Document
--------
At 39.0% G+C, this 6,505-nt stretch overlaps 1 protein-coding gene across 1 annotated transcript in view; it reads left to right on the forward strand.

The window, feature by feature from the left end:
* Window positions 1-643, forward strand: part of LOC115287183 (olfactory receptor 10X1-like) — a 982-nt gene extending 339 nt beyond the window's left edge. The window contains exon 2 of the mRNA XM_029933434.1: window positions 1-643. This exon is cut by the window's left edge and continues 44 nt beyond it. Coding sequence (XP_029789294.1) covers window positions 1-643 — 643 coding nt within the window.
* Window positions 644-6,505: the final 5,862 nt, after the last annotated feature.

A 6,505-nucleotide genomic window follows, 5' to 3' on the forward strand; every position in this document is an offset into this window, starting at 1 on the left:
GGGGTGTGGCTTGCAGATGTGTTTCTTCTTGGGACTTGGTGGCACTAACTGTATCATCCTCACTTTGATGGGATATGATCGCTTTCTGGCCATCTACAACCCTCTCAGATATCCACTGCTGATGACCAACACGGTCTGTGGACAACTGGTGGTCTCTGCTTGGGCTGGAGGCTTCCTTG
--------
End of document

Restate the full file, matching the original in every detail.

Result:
At 39.0% G+C, this 6,505-nt stretch overlaps 1 protein-coding gene across 1 annotated transcript in view; it reads left to right on the forward strand.

The window, feature by feature from the left end:
* Window positions 1-643, forward strand: part of LOC115287183 (olfactory receptor 10X1-like) — a 982-nt gene extending 339 nt beyond the window's left edge. The window contains exon 2 of the mRNA XM_029933434.1: window positions 1-643. This exon is cut by the window's left edge and continues 44 nt beyond it. Coding sequence (XP_029789294.1) covers window positions 1-643 — 643 coding nt within the window.
* Window positions 644-6,505: the final 5,862 nt, after the last annotated feature.

A 6,505-nucleotide genomic window follows, 5' to 3' on the forward strand; every position in this document is an offset into this window, starting at 1 on the left:
GGGGTGTGGCTTGCAGATGTGTTTCTTCTTGGGACTTGGTGGCACTAACTGTATCATCCTCACTTTGATGGGATATGATCGCTTTCTGGCCATCTACAACCCTCTCAGATATCCACTGCTGATGACCAACACGGTCTGTGGACAACTGGTGGTCTCTGCTTGGGCTGGAGGCTTCCTTG